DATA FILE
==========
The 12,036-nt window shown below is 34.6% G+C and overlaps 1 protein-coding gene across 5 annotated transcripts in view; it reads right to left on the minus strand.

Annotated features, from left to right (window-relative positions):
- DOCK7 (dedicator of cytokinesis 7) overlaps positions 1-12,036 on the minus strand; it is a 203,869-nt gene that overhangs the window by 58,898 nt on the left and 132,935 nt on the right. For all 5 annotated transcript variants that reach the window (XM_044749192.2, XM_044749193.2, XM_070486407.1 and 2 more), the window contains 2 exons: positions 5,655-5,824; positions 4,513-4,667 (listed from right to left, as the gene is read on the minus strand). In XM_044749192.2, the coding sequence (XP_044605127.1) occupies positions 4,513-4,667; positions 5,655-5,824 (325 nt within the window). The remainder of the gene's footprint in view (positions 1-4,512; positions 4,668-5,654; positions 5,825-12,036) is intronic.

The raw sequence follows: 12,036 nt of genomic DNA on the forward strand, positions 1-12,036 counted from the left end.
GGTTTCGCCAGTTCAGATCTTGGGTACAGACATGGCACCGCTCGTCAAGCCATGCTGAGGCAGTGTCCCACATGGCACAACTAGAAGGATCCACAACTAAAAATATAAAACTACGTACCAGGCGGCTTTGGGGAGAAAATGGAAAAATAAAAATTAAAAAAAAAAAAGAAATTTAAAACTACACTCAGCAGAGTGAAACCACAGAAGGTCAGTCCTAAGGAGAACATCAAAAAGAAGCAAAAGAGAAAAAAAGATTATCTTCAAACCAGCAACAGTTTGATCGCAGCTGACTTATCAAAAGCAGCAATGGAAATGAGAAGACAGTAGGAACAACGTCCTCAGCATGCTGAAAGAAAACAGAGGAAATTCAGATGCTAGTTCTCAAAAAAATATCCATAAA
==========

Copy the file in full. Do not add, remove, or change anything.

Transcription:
The 12,036-nt window shown below is 34.6% G+C and overlaps 1 protein-coding gene across 5 annotated transcripts in view; it reads right to left on the minus strand.

Annotated features, from left to right (window-relative positions):
- DOCK7 (dedicator of cytokinesis 7) overlaps positions 1-12,036 on the minus strand; it is a 203,869-nt gene that overhangs the window by 58,898 nt on the left and 132,935 nt on the right. For all 5 annotated transcript variants that reach the window (XM_044749192.2, XM_044749193.2, XM_070486407.1 and 2 more), the window contains 2 exons: positions 5,655-5,824; positions 4,513-4,667 (listed from right to left, as the gene is read on the minus strand). In XM_044749192.2, the coding sequence (XP_044605127.1) occupies positions 4,513-4,667; positions 5,655-5,824 (325 nt within the window). The remainder of the gene's footprint in view (positions 1-4,512; positions 4,668-5,654; positions 5,825-12,036) is intronic.

The raw sequence follows: 12,036 nt of genomic DNA on the forward strand, positions 1-12,036 counted from the left end.
GGTTTCGCCAGTTCAGATCTTGGGTACAGACATGGCACCGCTCGTCAAGCCATGCTGAGGCAGTGTCCCACATGGCACAACTAGAAGGATCCACAACTAAAAATATAAAACTACGTACCAGGCGGCTTTGGGGAGAAAATGGAAAAATAAAAATTAAAAAAAAAAAAGAAATTTAAAACTACACTCAGCAGAGTGAAACCACAGAAGGTCAGTCCTAAGGAGAACATCAAAAAGAAGCAAAAGAGAAAAAAAGATTATCTTCAAACCAGCAACAGTTTGATCGCAGCTGACTTATCAAAAGCAGCAATGGAAATGAGAAGACAGTAGGAACAACGTCCTCAGCATGCTGAAAGAAAACAGAGGAAATTCAGATGCTAGTTCTCAAAAAAATATCCATAAA